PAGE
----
Red Sox fall, but Workman leaves a good impression


AP Photo/Ben Margot

OAKLAND, Calif. — Red Sox righthander Brandon Workman admitted he was nervous when he made his major league debut against the Seattle Mariners last week.

It showed, too. The first batter hit a home run. Three doubles followed from there as he gave up three runs in a relief appearance.

The Red Sox, undeterred, gave Workman a chance to start against the Oakland Athletics on Sunday afternoon. This time, the quiet 24-year-old from Texas showed he could be a major player in the pennant race.

Workman took a no-hitter into the seventh inning before an infield hit cost him a chance at history. The Sox went on to lose the game, 3-2 in 11 innings.


If Workman is able to help the Red Sox return to the postseason, the loss will quickly be forgotten. In what has been a season full of surprises, he was the latest player to step forward.

“He gave us an outstanding effort,” manager John Farrell said. “He didn’t show any kind of fear for the situation. He was poised. Very good mound presence. Good composure. Definitely had very good stuff.”

Workman allowed two runs on two hits over his 6 1/3 innings. He walked one and struck out five. That came without having much of a curveball, a pitch he usually relies heavily on.

“I was able to locate my fastball to both sides of the plate early and kind of worked off that as the game went on,” he said.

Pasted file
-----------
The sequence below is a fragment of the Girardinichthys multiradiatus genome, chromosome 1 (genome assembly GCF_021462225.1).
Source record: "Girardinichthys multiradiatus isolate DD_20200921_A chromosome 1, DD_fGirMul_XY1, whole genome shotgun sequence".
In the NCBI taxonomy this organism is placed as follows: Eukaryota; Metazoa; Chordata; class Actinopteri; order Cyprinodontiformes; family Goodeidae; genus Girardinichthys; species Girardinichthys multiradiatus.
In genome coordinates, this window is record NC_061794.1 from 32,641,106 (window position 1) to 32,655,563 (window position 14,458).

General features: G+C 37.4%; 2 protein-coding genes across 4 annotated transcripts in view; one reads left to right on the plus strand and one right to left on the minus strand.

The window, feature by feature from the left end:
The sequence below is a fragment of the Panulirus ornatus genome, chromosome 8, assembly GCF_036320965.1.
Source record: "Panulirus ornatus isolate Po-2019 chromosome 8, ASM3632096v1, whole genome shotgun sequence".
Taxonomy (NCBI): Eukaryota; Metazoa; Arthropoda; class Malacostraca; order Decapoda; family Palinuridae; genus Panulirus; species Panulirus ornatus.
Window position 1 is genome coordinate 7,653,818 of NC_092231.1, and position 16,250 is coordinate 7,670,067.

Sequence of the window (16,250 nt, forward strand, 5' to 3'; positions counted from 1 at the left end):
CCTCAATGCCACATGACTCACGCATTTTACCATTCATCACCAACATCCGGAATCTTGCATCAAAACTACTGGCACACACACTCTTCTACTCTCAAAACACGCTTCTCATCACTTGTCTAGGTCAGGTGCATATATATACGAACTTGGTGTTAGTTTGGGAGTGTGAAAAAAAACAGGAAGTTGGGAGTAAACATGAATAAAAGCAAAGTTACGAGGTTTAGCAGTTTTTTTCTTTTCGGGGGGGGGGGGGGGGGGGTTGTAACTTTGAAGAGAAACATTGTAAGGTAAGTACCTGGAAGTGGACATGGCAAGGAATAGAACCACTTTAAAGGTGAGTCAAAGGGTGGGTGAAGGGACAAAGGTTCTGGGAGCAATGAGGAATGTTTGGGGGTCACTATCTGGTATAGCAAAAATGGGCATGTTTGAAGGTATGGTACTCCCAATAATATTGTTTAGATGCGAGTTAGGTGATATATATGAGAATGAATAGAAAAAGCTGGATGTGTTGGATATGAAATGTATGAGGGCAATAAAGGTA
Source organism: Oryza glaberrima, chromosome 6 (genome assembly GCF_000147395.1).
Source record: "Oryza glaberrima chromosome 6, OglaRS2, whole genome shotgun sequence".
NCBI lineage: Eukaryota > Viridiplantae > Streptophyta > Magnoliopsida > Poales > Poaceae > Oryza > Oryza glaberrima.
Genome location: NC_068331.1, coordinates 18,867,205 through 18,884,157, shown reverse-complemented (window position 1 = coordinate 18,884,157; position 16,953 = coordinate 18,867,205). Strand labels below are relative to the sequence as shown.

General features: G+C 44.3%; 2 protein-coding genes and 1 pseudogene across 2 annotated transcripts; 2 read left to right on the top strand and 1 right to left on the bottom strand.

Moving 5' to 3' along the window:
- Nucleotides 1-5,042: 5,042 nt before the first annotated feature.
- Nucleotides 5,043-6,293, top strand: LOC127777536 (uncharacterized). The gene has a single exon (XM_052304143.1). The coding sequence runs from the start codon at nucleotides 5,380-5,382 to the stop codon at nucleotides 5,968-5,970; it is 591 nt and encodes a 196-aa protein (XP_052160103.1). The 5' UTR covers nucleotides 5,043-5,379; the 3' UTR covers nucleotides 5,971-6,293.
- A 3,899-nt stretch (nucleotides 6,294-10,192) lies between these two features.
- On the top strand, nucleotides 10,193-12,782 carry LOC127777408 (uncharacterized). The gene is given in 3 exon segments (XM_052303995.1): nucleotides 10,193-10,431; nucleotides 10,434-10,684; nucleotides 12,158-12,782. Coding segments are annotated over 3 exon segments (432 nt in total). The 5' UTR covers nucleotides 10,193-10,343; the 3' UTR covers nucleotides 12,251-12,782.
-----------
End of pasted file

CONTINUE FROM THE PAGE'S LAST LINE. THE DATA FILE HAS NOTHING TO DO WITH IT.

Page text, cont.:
Workman knew he had a no-hitter. But his bigger concern was the game. The Sox didn’t score until the sixth inning and led 2-0 into the bottom of the seventh.

“That’s what I wanted to do. I wanted to work deep into the game and pitch as long as I could,” Workman said. “Not giving up any hits was great while it lasted.”

Workman’s parents were in the Oakland Coliseum crowd of 31,417 as he came to the mound in the seventh. He was trying to become the first rookie to throw a no-hitter since teammate Clay Buchholz in 2007.


Workman lost the no-hitter when Coco Crisp hit a groundball up the middle destined for center field. Dustin Pedroia dove for the ball like a swimmer leaving the starting blocks and stopped it.

Pedroia got his feet in a flash, but his throw was too late to catch the speedy Crisp.

“Thought I had a chance,” Pedroia said. “But Coco, he’s too fast.”

Said Workman: “I thought it was a base hit up the middle. I can’t believe he got to that ball. I thought it was going all the way to center field for sure. That was unbelievable.”

After Crisp’s single, Workman got an out. Josh Donaldson was going to be his last hitter regardless.

Workman left a 3-and-2 fastball, his 103rd pitch, over the plate and Donaldson hit the mammoth home run to center, the ball striking the facing of the football luxury suites.

“He hit it pretty well,” said Workman, who had not thrown more than 100 pitches in a game this season.

Donaldson later won the game with a bloop single in the 11th inning off Matt Thornton.

Farrell was tempted to take Workman out after Crisp’s hit. But he felt the rookie could handle Donaldson, who had struck out in his previous at-bat.

“In retrospect, there’s no second-guessing on my part as far as the matchup in that situation,” Farrell said.

Workman retired the first 18 batters in order. The only blemish was a walk to John Jaso in the fourth inning. But Workman struck out Donaldson and catcher Ryan Lavarnway threw out Jaso stealing second.


Lavarnway, who caught Workman once in the minors, marveled at the righthander’s approach.

“It was beautiful to catch him,” Lavarnway said. “He did a great job. He did everything we asked him to.”

See the Globe tomorrow for more on Workman and the Sox game.

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